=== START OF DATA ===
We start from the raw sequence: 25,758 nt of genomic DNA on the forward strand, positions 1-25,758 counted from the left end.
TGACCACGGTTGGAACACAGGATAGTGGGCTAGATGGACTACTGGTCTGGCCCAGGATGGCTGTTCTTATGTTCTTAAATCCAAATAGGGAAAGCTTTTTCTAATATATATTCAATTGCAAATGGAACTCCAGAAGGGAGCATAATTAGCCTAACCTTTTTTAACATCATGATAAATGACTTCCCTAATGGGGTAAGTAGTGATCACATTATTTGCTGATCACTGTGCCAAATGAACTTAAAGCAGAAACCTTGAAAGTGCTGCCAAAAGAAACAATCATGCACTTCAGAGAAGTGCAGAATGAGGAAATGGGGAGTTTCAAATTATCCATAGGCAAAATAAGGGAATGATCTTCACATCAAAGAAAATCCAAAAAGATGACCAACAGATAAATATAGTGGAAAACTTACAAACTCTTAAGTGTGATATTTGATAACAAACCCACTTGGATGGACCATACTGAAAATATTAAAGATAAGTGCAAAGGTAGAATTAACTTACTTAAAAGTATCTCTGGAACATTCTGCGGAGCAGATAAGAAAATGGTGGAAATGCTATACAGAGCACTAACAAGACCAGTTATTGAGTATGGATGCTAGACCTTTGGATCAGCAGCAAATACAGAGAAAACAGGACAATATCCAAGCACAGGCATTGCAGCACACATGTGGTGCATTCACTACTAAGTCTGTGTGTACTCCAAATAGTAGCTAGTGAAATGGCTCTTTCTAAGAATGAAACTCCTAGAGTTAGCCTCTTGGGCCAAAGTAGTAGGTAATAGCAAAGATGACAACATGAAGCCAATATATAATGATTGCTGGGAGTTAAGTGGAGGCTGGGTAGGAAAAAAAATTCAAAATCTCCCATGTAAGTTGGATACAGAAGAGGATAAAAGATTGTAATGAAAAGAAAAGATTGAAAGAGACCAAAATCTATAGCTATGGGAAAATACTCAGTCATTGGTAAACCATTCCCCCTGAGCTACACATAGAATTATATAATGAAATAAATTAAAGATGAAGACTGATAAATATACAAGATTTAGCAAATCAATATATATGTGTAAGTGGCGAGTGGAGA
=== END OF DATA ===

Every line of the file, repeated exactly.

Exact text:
We start from the raw sequence: 25,758 nt of genomic DNA on the forward strand, positions 1-25,758 counted from the left end.
TGACCACGGTTGGAACACAGGATAGTGGGCTAGATGGACTACTGGTCTGGCCCAGGATGGCTGTTCTTATGTTCTTAAATCCAAATAGGGAAAGCTTTTTCTAATATATATTCAATTGCAAATGGAACTCCAGAAGGGAGCATAATTAGCCTAACCTTTTTTAACATCATGATAAATGACTTCCCTAATGGGGTAAGTAGTGATCACATTATTTGCTGATCACTGTGCCAAATGAACTTAAAGCAGAAACCTTGAAAGTGCTGCCAAAAGAAACAATCATGCACTTCAGAGAAGTGCAGAATGAGGAAATGGGGAGTTTCAAATTATCCATAGGCAAAATAAGGGAATGATCTTCACATCAAAGAAAATCCAAAAAGATGACCAACAGATAAATATAGTGGAAAACTTACAAACTCTTAAGTGTGATATTTGATAACAAACCCACTTGGATGGACCATACTGAAAATATTAAAGATAAGTGCAAAGGTAGAATTAACTTACTTAAAAGTATCTCTGGAACATTCTGCGGAGCAGATAAGAAAATGGTGGAAATGCTATACAGAGCACTAACAAGACCAGTTATTGAGTATGGATGCTAGACCTTTGGATCAGCAGCAAATACAGAGAAAACAGGACAATATCCAAGCACAGGCATTGCAGCACACATGTGGTGCATTCACTACTAAGTCTGTGTGTACTCCAAATAGTAGCTAGTGAAATGGCTCTTTCTAAGAATGAAACTCCTAGAGTTAGCCTCTTGGGCCAAAGTAGTAGGTAATAGCAAAGATGACAACATGAAGCCAATATATAATGATTGCTGGGAGTTAAGTGGAGGCTGGGTAGGAAAAAAAATTCAAAATCTCCCATGTAAGTTGGATACAGAAGAGGATAAAAGATTGTAATGAAAAGAAAAGATTGAAAGAGACCAAAATCTATAGCTATGGGAAAATACTCAGTCATTGGTAAACCATTCCCCCTGAGCTACACATAGAATTATATAATGAAATAAATTAAAGATGAAGACTGATAAATATACAAGATTTAGCAAATCAATATATATGTGTAAGTGGCGAGTGGAGA